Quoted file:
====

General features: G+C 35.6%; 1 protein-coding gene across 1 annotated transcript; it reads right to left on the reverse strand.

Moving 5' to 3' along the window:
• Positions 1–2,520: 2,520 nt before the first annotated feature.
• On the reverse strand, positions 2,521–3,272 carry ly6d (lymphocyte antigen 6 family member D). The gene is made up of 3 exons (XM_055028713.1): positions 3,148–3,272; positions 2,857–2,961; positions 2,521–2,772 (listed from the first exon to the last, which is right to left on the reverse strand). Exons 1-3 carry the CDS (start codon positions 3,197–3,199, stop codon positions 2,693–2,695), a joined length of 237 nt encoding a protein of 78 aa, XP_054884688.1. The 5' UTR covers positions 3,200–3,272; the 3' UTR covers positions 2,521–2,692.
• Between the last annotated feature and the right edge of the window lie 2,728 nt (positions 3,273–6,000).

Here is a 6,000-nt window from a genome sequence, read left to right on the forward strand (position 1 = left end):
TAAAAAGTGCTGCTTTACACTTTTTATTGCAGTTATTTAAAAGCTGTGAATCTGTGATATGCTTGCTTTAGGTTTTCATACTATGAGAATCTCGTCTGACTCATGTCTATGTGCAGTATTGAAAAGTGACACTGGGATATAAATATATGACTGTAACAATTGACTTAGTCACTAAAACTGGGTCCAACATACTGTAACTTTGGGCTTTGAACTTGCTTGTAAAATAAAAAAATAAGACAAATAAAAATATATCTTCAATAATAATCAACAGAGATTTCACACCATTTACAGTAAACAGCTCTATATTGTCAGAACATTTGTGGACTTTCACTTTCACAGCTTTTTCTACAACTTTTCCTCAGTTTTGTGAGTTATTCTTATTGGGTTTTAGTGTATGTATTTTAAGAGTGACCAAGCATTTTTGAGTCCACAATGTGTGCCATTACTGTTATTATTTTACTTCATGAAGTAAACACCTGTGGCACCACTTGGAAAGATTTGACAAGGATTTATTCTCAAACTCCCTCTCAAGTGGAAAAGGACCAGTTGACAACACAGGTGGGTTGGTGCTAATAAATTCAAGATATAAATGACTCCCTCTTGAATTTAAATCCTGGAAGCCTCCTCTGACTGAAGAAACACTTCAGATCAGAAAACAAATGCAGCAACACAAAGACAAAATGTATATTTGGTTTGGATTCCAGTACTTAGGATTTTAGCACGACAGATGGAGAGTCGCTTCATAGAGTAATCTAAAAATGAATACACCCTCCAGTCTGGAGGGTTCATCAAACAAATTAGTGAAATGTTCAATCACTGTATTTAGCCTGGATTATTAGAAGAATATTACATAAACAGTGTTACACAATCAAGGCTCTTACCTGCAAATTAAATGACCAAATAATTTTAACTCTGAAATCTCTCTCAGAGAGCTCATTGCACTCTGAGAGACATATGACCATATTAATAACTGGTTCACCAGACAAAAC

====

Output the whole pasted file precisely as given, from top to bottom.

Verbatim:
General features: G+C 35.6%; 1 protein-coding gene across 1 annotated transcript; it reads right to left on the reverse strand.

Moving 5' to 3' along the window:
• Positions 1–2,520: 2,520 nt before the first annotated feature.
• On the reverse strand, positions 2,521–3,272 carry ly6d (lymphocyte antigen 6 family member D). The gene is made up of 3 exons (XM_055028713.1): positions 3,148–3,272; positions 2,857–2,961; positions 2,521–2,772 (listed from the first exon to the last, which is right to left on the reverse strand). Exons 1-3 carry the CDS (start codon positions 3,197–3,199, stop codon positions 2,693–2,695), a joined length of 237 nt encoding a protein of 78 aa, XP_054884688.1. The 5' UTR covers positions 3,200–3,272; the 3' UTR covers positions 2,521–2,692.
• Between the last annotated feature and the right edge of the window lie 2,728 nt (positions 3,273–6,000).

Here is a 6,000-nt window from a genome sequence, read left to right on the forward strand (position 1 = left end):
TAAAAAGTGCTGCTTTACACTTTTTATTGCAGTTATTTAAAAGCTGTGAATCTGTGATATGCTTGCTTTAGGTTTTCATACTATGAGAATCTCGTCTGACTCATGTCTATGTGCAGTATTGAAAAGTGACACTGGGATATAAATATATGACTGTAACAATTGACTTAGTCACTAAAACTGGGTCCAACATACTGTAACTTTGGGCTTTGAACTTGCTTGTAAAATAAAAAAATAAGACAAATAAAAATATATCTTCAATAATAATCAACAGAGATTTCACACCATTTACAGTAAACAGCTCTATATTGTCAGAACATTTGTGGACTTTCACTTTCACAGCTTTTTCTACAACTTTTCCTCAGTTTTGTGAGTTATTCTTATTGGGTTTTAGTGTATGTATTTTAAGAGTGACCAAGCATTTTTGAGTCCACAATGTGTGCCATTACTGTTATTATTTTACTTCATGAAGTAAACACCTGTGGCACCACTTGGAAAGATTTGACAAGGATTTATTCTCAAACTCCCTCTCAAGTGGAAAAGGACCAGTTGACAACACAGGTGGGTTGGTGCTAATAAATTCAAGATATAAATGACTCCCTCTTGAATTTAAATCCTGGAAGCCTCCTCTGACTGAAGAAACACTTCAGATCAGAAAACAAATGCAGCAACACAAAGACAAAATGTATATTTGGTTTGGATTCCAGTACTTAGGATTTTAGCACGACAGATGGAGAGTCGCTTCATAGAGTAATCTAAAAATGAATACACCCTCCAGTCTGGAGGGTTCATCAAACAAATTAGTGAAATGTTCAATCACTGTATTTAGCCTGGATTATTAGAAGAATATTACATAAACAGTGTTACACAATCAAGGCTCTTACCTGCAAATTAAATGACCAAATAATTTTAACTCTGAAATCTCTCTCAGAGAGCTCATTGCACTCTGAGAGACATATGACCATATTAATAACTGGTTCACCAGACAAAAC